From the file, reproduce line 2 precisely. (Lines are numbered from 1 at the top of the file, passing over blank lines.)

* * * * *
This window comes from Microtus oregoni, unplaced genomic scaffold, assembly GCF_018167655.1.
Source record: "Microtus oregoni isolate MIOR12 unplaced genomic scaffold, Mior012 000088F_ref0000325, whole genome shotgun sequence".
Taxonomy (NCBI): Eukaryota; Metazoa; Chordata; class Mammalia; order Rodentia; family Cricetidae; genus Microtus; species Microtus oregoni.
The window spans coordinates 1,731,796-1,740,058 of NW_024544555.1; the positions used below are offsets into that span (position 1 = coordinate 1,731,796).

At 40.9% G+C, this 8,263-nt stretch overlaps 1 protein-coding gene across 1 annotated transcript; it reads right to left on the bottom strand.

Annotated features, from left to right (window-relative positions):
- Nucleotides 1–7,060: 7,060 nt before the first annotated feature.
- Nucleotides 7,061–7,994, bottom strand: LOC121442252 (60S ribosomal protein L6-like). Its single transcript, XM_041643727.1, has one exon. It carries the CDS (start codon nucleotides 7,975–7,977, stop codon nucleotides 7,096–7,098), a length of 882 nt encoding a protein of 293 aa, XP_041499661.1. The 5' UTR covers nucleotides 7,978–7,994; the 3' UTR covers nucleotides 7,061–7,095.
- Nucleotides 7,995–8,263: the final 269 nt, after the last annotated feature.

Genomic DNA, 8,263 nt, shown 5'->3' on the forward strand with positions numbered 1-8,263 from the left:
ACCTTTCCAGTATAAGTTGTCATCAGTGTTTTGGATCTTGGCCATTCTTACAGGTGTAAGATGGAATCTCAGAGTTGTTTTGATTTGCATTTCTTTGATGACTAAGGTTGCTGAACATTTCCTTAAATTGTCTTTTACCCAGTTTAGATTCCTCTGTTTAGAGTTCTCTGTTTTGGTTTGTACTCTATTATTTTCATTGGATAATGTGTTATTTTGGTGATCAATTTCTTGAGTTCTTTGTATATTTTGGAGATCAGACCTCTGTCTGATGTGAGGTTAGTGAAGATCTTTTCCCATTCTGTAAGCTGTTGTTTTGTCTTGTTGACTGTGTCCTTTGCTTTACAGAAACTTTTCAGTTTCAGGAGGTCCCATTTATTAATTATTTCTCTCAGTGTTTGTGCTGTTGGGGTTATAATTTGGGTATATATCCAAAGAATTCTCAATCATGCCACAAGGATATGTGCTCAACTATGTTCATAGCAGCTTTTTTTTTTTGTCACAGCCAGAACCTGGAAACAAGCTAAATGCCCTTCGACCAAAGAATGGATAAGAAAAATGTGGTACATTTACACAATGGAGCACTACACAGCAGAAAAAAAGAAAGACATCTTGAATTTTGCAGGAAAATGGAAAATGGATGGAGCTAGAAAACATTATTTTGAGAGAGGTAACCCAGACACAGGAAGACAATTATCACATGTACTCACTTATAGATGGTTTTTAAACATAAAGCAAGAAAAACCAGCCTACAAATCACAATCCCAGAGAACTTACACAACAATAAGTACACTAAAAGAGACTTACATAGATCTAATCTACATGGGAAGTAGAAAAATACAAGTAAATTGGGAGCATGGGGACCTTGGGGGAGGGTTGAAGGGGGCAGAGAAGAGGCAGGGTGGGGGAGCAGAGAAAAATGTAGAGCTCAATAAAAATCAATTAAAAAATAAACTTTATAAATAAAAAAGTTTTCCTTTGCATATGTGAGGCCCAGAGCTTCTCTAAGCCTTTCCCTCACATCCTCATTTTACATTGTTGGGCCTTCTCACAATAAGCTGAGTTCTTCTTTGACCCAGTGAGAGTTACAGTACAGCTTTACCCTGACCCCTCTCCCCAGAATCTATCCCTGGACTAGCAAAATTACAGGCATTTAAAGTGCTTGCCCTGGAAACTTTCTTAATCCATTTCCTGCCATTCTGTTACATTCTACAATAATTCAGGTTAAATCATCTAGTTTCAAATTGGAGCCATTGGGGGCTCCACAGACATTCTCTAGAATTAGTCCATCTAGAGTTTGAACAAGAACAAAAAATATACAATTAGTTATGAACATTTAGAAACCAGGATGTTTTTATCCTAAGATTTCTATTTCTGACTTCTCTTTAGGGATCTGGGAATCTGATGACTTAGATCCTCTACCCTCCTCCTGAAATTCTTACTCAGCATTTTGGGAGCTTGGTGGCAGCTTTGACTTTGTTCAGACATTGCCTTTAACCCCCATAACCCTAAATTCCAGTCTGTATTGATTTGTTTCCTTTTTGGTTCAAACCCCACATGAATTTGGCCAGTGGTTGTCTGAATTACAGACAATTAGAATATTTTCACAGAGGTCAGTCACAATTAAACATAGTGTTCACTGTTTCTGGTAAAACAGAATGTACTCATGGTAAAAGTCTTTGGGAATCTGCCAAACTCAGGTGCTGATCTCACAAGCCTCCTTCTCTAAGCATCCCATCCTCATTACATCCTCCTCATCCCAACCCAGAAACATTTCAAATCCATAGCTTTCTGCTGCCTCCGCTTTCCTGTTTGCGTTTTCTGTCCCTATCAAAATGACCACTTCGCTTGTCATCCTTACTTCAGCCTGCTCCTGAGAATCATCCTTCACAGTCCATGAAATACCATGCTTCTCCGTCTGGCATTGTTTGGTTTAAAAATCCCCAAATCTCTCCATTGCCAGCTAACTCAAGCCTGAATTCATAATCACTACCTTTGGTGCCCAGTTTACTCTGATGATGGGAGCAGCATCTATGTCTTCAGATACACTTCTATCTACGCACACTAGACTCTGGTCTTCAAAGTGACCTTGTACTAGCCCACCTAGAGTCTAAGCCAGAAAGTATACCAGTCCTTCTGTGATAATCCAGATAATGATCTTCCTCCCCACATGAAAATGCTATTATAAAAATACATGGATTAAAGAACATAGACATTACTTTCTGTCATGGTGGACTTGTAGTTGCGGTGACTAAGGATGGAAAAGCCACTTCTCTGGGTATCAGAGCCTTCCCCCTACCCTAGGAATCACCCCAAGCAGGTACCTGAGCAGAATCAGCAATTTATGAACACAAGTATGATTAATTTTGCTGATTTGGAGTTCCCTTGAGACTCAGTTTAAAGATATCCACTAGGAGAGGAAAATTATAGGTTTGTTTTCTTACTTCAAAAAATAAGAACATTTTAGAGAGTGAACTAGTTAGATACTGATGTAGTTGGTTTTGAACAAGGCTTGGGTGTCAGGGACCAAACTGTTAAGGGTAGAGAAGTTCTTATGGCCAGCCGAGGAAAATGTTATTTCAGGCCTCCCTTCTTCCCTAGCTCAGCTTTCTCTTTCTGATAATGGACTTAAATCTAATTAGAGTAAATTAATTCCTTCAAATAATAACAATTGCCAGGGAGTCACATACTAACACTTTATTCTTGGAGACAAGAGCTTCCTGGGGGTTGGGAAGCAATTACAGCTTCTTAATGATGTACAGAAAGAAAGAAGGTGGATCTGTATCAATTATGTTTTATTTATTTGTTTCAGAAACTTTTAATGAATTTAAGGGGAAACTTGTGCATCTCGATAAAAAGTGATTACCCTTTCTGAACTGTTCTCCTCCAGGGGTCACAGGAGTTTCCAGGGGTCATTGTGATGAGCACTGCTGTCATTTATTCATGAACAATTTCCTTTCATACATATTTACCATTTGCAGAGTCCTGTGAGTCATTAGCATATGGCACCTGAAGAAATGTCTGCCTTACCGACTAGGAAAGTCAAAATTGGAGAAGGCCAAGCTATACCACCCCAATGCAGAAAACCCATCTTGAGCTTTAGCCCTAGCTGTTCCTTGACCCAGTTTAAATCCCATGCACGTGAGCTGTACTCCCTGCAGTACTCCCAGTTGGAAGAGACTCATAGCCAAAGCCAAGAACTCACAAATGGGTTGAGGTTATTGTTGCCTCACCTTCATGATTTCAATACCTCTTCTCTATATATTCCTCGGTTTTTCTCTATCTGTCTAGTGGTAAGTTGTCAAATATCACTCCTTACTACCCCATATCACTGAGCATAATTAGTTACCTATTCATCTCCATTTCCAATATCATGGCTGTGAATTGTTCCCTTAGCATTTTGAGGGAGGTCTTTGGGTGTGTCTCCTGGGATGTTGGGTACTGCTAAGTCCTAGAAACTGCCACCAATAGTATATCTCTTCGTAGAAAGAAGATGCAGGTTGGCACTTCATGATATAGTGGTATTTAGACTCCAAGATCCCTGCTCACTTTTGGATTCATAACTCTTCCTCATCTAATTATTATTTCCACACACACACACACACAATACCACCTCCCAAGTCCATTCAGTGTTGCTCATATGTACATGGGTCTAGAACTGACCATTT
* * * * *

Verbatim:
Source record: "Microtus oregoni isolate MIOR12 unplaced genomic scaffold, Mior012 000088F_ref0000325, whole genome shotgun sequence".